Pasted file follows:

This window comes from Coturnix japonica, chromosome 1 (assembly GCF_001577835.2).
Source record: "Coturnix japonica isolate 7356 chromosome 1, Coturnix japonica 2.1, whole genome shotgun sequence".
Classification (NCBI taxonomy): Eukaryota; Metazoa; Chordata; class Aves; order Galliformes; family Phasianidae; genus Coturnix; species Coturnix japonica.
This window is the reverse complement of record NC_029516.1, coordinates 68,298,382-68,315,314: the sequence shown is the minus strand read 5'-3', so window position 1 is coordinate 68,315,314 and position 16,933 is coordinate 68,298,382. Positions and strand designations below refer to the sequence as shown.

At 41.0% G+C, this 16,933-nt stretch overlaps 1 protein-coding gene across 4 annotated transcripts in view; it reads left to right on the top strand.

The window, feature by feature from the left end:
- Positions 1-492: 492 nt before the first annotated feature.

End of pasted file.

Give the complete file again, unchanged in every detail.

This window comes from Coturnix japonica, chromosome 1 (assembly GCF_001577835.2).
Source record: "Coturnix japonica isolate 7356 chromosome 1, Coturnix japonica 2.1, whole genome shotgun sequence".
Classification (NCBI taxonomy): Eukaryota; Metazoa; Chordata; class Aves; order Galliformes; family Phasianidae; genus Coturnix; species Coturnix japonica.
This window is the reverse complement of record NC_029516.1, coordinates 68,298,382-68,315,314: the sequence shown is the minus strand read 5'-3', so window position 1 is coordinate 68,315,314 and position 16,933 is coordinate 68,298,382. Positions and strand designations below refer to the sequence as shown.

At 41.0% G+C, this 16,933-nt stretch overlaps 1 protein-coding gene across 4 annotated transcripts in view; it reads left to right on the top strand.

The window, feature by feature from the left end:
- Positions 1-492: 492 nt before the first annotated feature.